Not over yet
The Economist

THOUGH it has crushed street protests, jailed dissidents, mounted show trials and hardened censorship, Iran’s ultraconservative, military-backed government remains shaky as it faces a string of testing challenges, including a looming diplomatic showdown over its nuclear ambitions. For sure, it has a physical hold on the Islamic Republic. Its increasingly militarised look, its uninhibited resort to coercion, its domination of parliament and the state-controlled press, and the tacit approval all this gets from Iran’s supreme leader, Ayatollah Ali Khamenei, show its determination to prevail at any cost. But opposition has not faded. Not only do the two defeated reformist presidential candidates still insist they were cheated, but other powerful figures, including top clerics, persist in decrying the abuse of human rights.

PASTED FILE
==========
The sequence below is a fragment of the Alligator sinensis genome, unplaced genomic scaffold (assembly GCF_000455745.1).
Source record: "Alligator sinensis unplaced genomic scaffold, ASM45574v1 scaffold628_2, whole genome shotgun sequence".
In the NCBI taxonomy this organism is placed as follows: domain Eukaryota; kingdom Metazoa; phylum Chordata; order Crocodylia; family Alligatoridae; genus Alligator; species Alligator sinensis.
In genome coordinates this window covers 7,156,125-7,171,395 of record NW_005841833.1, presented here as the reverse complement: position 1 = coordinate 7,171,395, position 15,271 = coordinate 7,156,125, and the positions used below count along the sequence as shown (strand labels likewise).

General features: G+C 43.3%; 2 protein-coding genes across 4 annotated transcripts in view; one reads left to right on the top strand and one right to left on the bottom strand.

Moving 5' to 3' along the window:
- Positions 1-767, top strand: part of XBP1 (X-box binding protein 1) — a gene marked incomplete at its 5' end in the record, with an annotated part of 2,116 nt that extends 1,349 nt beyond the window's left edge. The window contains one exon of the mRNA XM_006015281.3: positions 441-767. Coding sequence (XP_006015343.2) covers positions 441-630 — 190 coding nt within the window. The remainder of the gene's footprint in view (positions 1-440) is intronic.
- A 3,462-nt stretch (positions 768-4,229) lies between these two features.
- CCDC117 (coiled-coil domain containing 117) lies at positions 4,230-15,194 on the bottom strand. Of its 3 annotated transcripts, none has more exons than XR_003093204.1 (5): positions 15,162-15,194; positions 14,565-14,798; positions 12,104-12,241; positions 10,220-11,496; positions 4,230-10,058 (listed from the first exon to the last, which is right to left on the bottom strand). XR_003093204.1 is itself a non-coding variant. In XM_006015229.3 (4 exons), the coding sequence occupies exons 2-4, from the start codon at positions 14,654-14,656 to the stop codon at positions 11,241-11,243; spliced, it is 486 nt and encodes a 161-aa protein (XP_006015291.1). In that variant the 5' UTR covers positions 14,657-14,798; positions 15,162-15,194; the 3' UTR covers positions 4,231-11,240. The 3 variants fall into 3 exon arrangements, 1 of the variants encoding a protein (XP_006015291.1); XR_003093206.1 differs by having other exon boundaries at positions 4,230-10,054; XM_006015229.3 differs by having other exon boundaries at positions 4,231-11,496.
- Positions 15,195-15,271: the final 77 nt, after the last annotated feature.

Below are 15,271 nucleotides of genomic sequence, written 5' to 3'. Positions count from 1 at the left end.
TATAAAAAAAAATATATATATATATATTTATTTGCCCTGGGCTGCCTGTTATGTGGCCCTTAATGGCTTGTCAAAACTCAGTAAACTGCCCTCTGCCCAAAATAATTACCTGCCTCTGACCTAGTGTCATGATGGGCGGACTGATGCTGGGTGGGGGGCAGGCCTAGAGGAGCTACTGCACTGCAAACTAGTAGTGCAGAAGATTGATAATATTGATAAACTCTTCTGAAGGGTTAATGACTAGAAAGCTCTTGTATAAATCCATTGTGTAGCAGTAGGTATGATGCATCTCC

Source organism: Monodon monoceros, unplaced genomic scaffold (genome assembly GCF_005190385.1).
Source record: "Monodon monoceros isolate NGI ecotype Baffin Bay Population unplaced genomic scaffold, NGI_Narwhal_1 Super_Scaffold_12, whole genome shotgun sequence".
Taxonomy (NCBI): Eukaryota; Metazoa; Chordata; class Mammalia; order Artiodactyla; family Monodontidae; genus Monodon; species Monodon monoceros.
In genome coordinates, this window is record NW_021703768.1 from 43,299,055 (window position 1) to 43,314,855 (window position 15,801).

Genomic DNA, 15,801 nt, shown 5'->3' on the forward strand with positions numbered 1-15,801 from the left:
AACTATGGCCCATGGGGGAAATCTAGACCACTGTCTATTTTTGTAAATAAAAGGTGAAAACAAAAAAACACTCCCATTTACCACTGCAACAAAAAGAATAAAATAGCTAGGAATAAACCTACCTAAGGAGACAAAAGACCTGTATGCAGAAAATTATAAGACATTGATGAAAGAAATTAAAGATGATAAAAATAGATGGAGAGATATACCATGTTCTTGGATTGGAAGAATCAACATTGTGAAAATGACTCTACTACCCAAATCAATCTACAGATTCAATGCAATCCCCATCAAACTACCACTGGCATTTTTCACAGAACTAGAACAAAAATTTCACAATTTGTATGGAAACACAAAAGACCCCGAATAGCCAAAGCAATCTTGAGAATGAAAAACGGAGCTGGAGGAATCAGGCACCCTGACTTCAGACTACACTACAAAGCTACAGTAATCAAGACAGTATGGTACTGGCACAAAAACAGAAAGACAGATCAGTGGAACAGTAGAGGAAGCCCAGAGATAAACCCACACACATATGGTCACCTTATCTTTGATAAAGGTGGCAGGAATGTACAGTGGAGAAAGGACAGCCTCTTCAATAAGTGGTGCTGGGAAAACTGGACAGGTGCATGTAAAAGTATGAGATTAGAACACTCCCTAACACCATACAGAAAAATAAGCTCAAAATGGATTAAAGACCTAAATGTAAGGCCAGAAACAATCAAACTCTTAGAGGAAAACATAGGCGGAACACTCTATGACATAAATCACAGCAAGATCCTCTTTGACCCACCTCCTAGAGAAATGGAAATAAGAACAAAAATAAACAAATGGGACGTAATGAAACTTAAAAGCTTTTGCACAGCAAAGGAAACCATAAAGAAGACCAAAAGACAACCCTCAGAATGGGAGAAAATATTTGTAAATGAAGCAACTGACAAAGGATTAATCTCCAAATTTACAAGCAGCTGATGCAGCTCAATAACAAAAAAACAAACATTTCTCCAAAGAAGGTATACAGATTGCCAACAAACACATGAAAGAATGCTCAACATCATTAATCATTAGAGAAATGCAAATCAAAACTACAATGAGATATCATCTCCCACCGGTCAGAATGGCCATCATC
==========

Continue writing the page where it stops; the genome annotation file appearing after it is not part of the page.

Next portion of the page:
A recent blast came from Hosein Ali Montazeri, a grand ayatollah, now 87, once tipped to succeed the Islamic Republic’s founding father, Ayatollah Ruhollah Khomeini, as supreme leader. Expressing deep shame in a widely disseminated letter, he called on fellow clergymen to denounce the government so as to preserve the reputation of Islam. In an apparent response, police in the Shia seminary city of Qom detained three of his grandsons, along with relatives of other dissident clerics.

A lot of ordinary Iranians, including many who used to back the conservatives, scorn Mr Ahmadinejad’s claim to have foiled a foreign plot. Instead, the... >>>

recommended by Ali Lakani